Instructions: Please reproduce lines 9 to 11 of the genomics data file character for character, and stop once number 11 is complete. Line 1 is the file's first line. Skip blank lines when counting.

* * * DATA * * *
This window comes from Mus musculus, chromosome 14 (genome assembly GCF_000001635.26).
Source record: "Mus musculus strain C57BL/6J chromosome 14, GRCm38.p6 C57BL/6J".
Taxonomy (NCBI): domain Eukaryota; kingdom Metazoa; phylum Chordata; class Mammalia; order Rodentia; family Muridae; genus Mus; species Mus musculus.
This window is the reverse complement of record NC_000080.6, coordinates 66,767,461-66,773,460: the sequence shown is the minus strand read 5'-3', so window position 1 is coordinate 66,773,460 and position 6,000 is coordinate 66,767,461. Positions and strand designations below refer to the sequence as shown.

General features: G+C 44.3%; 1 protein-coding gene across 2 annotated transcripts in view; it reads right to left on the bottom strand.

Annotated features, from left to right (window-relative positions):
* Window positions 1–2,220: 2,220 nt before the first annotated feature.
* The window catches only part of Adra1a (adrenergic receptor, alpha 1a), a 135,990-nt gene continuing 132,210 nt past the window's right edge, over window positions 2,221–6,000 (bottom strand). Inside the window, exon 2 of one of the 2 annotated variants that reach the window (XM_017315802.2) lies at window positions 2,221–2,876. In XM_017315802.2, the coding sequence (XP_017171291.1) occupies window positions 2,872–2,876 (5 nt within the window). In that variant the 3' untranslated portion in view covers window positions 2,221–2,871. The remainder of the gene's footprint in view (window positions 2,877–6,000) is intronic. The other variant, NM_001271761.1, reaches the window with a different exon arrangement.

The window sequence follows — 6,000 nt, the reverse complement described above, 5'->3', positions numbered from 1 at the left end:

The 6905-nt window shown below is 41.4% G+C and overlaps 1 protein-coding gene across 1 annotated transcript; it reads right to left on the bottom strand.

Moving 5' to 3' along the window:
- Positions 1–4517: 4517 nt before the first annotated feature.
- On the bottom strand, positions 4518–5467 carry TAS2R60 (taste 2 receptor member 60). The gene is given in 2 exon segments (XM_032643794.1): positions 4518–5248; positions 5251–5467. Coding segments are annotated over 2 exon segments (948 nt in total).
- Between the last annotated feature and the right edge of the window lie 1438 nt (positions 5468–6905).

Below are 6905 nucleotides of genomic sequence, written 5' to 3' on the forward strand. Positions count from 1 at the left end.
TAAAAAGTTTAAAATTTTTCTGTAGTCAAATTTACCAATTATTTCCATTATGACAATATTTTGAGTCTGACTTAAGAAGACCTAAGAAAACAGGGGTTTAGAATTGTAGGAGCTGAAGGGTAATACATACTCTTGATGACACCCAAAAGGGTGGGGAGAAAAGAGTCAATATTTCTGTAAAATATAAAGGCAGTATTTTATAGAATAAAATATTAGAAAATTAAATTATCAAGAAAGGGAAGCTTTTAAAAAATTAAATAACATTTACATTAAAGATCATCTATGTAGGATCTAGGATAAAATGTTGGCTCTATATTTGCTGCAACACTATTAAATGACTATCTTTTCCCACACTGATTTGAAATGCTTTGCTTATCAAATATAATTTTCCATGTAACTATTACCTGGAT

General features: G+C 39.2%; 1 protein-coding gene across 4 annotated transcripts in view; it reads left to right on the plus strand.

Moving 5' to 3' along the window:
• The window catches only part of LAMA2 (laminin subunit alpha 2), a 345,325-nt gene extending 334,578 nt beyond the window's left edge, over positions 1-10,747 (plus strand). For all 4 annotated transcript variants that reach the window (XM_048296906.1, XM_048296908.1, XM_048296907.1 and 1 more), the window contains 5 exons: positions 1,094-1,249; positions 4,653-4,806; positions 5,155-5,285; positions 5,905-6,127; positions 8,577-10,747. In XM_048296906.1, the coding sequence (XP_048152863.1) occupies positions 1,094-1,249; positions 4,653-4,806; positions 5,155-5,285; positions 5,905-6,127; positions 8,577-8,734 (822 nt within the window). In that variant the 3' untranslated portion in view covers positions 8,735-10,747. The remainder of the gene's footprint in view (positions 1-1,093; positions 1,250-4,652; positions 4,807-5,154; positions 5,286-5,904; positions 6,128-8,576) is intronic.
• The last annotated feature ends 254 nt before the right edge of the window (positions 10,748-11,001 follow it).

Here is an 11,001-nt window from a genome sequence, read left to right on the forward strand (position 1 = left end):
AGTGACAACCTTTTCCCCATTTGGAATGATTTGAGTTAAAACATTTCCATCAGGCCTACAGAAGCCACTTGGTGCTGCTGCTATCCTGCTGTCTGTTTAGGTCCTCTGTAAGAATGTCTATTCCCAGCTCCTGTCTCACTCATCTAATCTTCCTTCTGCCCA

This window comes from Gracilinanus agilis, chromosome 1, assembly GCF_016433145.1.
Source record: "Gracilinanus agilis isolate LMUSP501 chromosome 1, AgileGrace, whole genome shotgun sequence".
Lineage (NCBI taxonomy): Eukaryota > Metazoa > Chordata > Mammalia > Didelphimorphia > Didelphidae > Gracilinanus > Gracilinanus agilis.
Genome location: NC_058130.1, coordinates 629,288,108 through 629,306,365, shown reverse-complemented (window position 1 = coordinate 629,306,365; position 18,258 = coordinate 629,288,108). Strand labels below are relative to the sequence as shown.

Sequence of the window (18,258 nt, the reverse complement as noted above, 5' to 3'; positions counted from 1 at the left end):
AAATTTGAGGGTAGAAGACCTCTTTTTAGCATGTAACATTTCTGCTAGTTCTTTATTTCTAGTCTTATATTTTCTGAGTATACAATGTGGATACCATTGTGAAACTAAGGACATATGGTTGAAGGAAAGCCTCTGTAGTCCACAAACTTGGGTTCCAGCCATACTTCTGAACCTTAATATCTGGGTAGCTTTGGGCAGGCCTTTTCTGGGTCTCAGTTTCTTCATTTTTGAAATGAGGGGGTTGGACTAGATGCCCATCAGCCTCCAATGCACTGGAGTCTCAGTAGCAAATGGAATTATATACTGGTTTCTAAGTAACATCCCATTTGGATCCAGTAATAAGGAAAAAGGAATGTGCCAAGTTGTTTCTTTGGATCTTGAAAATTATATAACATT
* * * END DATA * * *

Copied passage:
The window sequence follows — 6,000 nt, the reverse complement described above, 5'->3', positions numbered from 1 at the left end:

The 6905-nt window shown below is 41.4% G+C and overlaps 1 protein-coding gene across 1 annotated transcript; it reads right to left on the bottom strand.

Moving 5' to 3' along the window: